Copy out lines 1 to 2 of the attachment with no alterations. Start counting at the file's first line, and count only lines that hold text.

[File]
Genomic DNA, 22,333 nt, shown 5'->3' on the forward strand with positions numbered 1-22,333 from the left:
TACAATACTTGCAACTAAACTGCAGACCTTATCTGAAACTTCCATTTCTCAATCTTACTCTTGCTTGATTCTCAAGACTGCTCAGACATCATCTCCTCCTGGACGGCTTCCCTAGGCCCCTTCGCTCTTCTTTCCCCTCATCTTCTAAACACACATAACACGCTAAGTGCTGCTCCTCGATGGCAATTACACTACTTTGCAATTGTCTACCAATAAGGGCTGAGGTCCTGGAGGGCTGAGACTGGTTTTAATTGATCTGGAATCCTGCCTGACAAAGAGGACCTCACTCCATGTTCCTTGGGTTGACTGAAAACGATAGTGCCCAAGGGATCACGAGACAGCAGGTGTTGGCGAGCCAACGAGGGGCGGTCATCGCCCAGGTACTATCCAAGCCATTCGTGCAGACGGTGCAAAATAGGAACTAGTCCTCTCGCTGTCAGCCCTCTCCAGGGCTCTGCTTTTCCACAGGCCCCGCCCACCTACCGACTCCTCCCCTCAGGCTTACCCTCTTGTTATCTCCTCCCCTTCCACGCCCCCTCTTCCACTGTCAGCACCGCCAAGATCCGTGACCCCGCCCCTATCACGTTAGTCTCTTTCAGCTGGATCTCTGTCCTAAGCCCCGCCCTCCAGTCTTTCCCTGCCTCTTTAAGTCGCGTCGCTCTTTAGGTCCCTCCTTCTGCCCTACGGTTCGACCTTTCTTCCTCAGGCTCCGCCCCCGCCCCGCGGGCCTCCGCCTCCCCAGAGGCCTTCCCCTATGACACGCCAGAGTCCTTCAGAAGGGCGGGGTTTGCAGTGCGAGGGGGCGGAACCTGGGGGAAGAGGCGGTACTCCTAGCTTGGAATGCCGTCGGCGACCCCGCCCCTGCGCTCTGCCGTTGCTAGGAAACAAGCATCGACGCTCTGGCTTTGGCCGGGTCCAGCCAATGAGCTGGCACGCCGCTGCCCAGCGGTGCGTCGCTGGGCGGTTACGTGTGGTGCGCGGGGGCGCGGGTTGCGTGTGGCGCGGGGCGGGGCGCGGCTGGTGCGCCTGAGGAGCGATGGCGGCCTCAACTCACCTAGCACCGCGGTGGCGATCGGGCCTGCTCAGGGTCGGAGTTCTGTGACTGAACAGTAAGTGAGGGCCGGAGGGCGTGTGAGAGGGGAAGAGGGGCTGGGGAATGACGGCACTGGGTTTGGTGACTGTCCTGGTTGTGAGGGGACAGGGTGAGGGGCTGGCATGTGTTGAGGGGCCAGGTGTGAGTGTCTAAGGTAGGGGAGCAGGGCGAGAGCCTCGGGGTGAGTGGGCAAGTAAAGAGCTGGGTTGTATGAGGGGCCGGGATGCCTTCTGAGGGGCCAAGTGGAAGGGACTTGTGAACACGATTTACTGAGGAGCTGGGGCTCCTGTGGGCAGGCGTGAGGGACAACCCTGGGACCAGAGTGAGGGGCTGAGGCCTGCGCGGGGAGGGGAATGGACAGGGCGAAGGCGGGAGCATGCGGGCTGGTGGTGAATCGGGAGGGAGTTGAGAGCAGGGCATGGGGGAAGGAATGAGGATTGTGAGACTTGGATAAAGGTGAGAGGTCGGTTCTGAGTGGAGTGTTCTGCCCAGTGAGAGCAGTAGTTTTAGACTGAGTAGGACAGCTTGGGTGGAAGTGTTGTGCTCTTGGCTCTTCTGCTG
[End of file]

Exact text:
Genomic DNA, 22,333 nt, shown 5'->3' on the forward strand with positions numbered 1-22,333 from the left:
TACAATACTTGCAACTAAACTGCAGACCTTATCTGAAACTTCCATTTCTCAATCTTACTCTTGCTTGATTCTCAAGACTGCTCAGACATCATCTCCTCCTGGACGGCTTCCCTAGGCCCCTTCGCTCTTCTTTCCCCTCATCTTCTAAACACACATAACACGCTAAGTGCTGCTCCTCGATGGCAATTACACTACTTTGCAATTGTCTACCAATAAGGGCTGAGGTCCTGGAGGGCTGAGACTGGTTTTAATTGATCTGGAATCCTGCCTGACAAAGAGGACCTCACTCCATGTTCCTTGGGTTGACTGAAAACGATAGTGCCCAAGGGATCACGAGACAGCAGGTGTTGGCGAGCCAACGAGGGGCGGTCATCGCCCAGGTACTATCCAAGCCATTCGTGCAGACGGTGCAAAATAGGAACTAGTCCTCTCGCTGTCAGCCCTCTCCAGGGCTCTGCTTTTCCACAGGCCCCGCCCACCTACCGACTCCTCCCCTCAGGCTTACCCTCTTGTTATCTCCTCCCCTTCCACGCCCCCTCTTCCACTGTCAGCACCGCCAAGATCCGTGACCCCGCCCCTATCACGTTAGTCTCTTTCAGCTGGATCTCTGTCCTAAGCCCCGCCCTCCAGTCTTTCCCTGCCTCTTTAAGTCGCGTCGCTCTTTAGGTCCCTCCTTCTGCCCTACGGTTCGACCTTTCTTCCTCAGGCTCCGCCCCCGCCCCGCGGGCCTCCGCCTCCCCAGAGGCCTTCCCCTATGACACGCCAGAGTCCTTCAGAAGGGCGGGGTTTGCAGTGCGAGGGGGCGGAACCTGGGGGAAGAGGCGGTACTCCTAGCTTGGAATGCCGTCGGCGACCCCGCCCCTGCGCTCTGCCGTTGCTAGGAAACAAGCATCGACGCTCTGGCTTTGGCCGGGTCCAGCCAATGAGCTGGCACGCCGCTGCCCAGCGGTGCGTCGCTGGGCGGTTACGTGTGGTGCGCGGGGGCGCGGGTTGCGTGTGGCGCGGGGCGGGGCGCGGCTGGTGCGCCTGAGGAGCGATGGCGGCCTCAACTCACCTAGCACCGCGGTGGCGATCGGGCCTGCTCAGGGTCGGAGTTCTGTGACTGAACAGTAAGTGAGGGCCGGAGGGCGTGTGAGAGGGGAAGAGGGGCTGGGGAATGACGGCACTGGGTTTGGTGACTGTCCTGGTTGTGAGGGGACAGGGTGAGGGGCTGGCATGTGTTGAGGGGCCAGGTGTGAGTGTCTAAGGTAGGGGAGCAGGGCGAGAGCCTCGGGGTGAGTGGGCAAGTAAAGAGCTGGGTTGTATGAGGGGCCGGGATGCCTTCTGAGGGGCCAAGTGGAAGGGACTTGTGAACACGATTTACTGAGGAGCTGGGGCTCCTGTGGGCAGGCGTGAGGGACAACCCTGGGACCAGAGTGAGGGGCTGAGGCCTGCGCGGGGAGGGGAATGGACAGGGCGAAGGCGGGAGCATGCGGGCTGGTGGTGAATCGGGAGGGAGTTGAGAGCAGGGCATGGGGGAAGGAATGAGGATTGTGAGACTTGGATAAAGGTGAGAGGTCGGTTCTGAGTGGAGTGTTCTGCCCAGTGAGAGCAGTAGTTTTAGACTGAGTAGGACAGCTTGGGTGGAAGTGTTGTGCTCTTGGCTCTTCTGCTG